The neem tree contains more than 100 bio-active ingredients and it is rich in proteins. Its bitter taste is due to an array of complex compounds called "limonoids". The most important bio-active principal is azadirachtin (repellent); other compounds are gedunin (anti-malarial), nimbin (anti-inflammatory, anti-pyretic), nimbidin (antibacterial), nimbidol (anti-malarial, anti-pyretic), quercentin (anti-malarial), salannun (repellent), and sodium nimbinate (spermicide). Young neem leaves contain 60% water, 23% carbohydrates, 7% proteins, more than 3% minerals, and 1% fat. [MotherNature, 1999; Neem Company-2; Neem Foundation, 1997-1; Neem Foundation, 1997-3; Neem Foundation, 1997-4; VillagePharmacy]

Single Leave of a Neem Tree
Single Leave of a Neem Tree

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Producing Neem Extracts and Oils

Neem seeds contain up to 45% of a brown and bitter oil, which is also known as Oil of Margosa. It has many therapeutic uses but can also serve as fuel for lamps or for soap production. Neem seed cake (residues of oil extraction) can be used as fertilizer.

In many areas the neem seeds are easy to collect from the ground because bird or fruit bats eat the juicy and sweet fruits and spit out the kernels. If this is not the case the harvested ripe fruits need to be pulped. If water is available, the kernels should be washed to minimize the risk of fungal infection. Fur further processing and storage, the kernels should be dried well. This is best done by spreading them on the ground in the sun. To avoid moulding, the kernels should never be stored in a plastic bag.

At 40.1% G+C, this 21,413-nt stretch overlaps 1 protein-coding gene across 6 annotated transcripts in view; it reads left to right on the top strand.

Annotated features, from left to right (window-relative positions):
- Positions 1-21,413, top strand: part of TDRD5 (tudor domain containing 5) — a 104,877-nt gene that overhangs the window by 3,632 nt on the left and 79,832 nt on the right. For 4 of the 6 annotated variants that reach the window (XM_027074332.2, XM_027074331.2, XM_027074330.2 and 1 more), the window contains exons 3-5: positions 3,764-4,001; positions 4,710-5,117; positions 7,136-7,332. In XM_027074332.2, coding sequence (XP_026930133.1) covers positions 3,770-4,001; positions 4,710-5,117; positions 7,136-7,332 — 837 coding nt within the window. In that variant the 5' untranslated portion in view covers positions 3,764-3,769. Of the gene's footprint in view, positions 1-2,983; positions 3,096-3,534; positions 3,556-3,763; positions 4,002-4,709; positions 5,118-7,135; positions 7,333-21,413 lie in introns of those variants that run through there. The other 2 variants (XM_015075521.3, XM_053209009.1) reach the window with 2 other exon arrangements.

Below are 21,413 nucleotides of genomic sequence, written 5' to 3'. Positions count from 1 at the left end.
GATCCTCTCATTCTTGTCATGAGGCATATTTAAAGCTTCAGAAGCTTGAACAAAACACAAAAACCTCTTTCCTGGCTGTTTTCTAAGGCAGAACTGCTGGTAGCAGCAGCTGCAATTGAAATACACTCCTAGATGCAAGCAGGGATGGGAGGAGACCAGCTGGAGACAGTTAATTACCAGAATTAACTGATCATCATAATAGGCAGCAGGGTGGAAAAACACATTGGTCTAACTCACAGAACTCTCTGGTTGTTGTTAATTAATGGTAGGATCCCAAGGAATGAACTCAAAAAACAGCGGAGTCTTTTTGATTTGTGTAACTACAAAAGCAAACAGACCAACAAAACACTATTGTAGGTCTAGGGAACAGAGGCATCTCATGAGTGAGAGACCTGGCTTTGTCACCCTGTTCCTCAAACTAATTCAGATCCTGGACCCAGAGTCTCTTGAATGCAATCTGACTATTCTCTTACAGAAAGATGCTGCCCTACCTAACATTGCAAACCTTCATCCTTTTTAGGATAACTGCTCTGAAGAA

Seeds for planting 

If kernels are sowed immediately, they do not need any treatment. However, seeds for later planting must be carefully dried in the shade. Temperatures above 45° C or storage for more than one month will reduce germination.

To press neem oil by hand, the kernels have to be crushed first in a big mortar, like the one used for "fufu". As neem seed are very bitter, a separate mortar should be used. Then the shells have to be removed by winnowing as is done with cereals. Now the kernels can be ground in a mill or pounded in a mortar. The resulting powder should be moistened with a little bit of water (not too much) until it sticks together and an almost solid ball can be formed. This dough should be kneaded for several minutes until oil collects on the surface. If this is the case, the oil can be pressed out in drops by firmly pressing the dough. By alternatingly kneading and pressing half of the oil in the kernels can be obtained which can amount to 100 - 150 ml per kg.

If an oil press is available, the work can be simplified and the resulting amount of oil increased. Heating of the oil will not affect its insecticidal purpose. [Neem Company-5Neem Foundation, 1997-1]

Neem oil production in brief 

A) Preparation
1. Gather the fruits and pulp them to  remove the flesh 
2. Wash the kernels if possible to avoid fungal infection 
3. Dry the kernels in the sun as done with rice or fish  B) Oil pressing